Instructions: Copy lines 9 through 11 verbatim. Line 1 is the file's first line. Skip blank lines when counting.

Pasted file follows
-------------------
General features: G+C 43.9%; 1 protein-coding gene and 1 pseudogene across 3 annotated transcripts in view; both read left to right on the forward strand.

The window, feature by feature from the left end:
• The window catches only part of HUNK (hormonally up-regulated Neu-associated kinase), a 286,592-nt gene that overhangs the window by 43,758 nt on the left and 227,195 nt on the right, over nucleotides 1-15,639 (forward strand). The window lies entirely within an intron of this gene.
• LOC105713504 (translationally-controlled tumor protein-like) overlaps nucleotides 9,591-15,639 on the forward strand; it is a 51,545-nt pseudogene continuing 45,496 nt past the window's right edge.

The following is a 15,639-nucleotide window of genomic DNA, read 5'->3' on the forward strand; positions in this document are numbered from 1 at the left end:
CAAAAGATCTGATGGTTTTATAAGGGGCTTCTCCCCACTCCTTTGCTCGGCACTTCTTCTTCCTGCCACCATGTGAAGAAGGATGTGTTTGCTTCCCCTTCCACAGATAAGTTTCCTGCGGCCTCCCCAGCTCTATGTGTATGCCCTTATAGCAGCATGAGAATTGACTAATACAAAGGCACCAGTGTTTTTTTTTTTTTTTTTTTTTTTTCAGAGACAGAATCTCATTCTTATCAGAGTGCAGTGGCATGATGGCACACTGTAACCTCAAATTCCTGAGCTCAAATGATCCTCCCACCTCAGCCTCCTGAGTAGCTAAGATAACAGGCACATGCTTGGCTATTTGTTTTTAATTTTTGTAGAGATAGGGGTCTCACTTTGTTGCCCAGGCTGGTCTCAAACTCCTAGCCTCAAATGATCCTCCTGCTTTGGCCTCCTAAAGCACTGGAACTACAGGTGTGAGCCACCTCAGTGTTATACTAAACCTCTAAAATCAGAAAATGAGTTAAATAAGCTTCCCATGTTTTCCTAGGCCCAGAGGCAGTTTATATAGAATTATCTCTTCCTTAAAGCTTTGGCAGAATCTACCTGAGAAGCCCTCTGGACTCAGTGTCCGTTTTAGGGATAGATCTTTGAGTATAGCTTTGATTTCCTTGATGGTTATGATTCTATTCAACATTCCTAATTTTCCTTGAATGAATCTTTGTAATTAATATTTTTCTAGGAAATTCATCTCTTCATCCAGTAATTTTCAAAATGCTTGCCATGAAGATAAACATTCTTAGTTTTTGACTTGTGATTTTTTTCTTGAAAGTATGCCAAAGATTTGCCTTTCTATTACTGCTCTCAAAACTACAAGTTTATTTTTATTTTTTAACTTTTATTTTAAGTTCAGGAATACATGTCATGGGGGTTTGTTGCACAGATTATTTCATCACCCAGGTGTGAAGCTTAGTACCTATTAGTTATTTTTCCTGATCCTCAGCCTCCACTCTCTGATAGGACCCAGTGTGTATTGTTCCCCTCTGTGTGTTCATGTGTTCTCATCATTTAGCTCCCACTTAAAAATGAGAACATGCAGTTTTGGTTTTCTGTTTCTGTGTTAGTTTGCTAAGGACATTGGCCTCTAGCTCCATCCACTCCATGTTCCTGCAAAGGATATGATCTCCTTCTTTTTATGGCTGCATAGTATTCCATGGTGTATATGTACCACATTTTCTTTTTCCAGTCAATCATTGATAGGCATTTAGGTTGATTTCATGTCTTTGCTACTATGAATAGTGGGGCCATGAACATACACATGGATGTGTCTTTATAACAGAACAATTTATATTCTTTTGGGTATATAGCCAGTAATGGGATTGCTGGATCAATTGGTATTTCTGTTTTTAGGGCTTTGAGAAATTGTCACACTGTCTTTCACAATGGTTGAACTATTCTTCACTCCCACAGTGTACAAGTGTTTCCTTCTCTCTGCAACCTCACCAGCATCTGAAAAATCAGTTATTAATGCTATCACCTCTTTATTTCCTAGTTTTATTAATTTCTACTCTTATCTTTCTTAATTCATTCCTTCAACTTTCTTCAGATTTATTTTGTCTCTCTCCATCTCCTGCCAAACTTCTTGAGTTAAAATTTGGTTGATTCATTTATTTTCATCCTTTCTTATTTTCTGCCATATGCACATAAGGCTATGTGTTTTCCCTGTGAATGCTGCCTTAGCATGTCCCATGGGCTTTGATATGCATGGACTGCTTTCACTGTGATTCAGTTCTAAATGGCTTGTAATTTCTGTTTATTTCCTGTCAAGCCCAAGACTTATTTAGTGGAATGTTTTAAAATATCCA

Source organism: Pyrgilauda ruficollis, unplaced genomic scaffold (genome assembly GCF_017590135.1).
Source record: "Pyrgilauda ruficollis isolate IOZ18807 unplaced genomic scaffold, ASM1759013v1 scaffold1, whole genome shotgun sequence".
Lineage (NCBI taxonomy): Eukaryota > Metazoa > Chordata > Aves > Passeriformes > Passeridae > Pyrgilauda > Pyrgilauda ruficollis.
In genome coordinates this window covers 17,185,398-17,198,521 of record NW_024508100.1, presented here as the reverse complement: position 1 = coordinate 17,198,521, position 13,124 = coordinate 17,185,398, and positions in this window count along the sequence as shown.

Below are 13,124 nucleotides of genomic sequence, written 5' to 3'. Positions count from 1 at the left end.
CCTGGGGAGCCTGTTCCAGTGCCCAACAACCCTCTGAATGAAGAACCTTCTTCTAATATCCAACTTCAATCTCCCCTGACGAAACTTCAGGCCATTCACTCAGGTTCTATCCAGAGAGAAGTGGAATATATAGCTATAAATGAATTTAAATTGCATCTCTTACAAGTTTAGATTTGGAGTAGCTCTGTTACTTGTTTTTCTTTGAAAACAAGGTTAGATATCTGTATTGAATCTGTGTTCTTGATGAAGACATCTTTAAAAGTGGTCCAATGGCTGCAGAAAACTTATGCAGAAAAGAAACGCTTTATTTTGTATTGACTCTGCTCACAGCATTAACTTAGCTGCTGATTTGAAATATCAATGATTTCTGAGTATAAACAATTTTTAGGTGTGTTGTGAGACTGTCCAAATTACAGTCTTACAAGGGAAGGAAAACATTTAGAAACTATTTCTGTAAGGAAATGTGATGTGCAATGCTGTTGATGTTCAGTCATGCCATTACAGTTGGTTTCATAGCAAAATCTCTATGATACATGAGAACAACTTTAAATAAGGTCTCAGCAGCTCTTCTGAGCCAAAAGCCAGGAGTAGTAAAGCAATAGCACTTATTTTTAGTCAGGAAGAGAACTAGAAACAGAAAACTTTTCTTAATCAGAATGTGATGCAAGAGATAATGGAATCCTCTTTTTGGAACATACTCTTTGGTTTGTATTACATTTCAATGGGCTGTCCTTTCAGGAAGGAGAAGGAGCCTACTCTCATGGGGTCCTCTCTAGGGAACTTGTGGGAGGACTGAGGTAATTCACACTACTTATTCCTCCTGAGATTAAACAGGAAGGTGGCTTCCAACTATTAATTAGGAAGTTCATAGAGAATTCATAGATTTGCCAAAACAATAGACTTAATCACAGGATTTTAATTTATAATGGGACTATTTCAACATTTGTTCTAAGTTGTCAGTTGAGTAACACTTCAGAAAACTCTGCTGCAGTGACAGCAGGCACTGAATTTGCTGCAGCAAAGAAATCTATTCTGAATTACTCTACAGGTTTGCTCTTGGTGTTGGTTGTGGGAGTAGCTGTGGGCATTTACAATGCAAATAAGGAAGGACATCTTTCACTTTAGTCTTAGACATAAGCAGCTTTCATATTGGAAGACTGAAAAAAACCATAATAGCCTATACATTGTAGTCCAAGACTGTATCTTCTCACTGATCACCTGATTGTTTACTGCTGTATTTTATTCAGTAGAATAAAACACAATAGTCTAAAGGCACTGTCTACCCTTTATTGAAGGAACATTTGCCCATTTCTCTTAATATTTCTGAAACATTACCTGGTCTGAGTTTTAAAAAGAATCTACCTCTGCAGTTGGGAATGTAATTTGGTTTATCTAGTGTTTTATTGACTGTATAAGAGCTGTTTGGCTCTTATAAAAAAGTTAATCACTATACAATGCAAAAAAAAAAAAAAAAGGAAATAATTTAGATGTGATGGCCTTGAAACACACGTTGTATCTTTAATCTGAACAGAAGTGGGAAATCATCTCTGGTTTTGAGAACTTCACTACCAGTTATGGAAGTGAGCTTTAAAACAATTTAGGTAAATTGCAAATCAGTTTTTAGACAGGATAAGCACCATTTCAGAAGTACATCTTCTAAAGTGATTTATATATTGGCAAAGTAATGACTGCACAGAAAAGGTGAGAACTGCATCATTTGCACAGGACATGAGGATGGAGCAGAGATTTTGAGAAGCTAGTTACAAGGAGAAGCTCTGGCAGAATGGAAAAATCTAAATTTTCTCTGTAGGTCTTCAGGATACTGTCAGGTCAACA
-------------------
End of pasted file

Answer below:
Lineage (NCBI taxonomy): Eukaryota > Metazoa > Chordata > Aves > Passeriformes > Passeridae > Pyrgilauda > Pyrgilauda ruficollis.
In genome coordinates this window covers 17,185,398-17,198,521 of record NW_024508100.1, presented here as the reverse complement: position 1 = coordinate 17,198,521, position 13,124 = coordinate 17,185,398, and positions in this window count along the sequence as shown.

Below are 13,124 nucleotides of genomic sequence, written 5' to 3'. Positions count from 1 at the left end.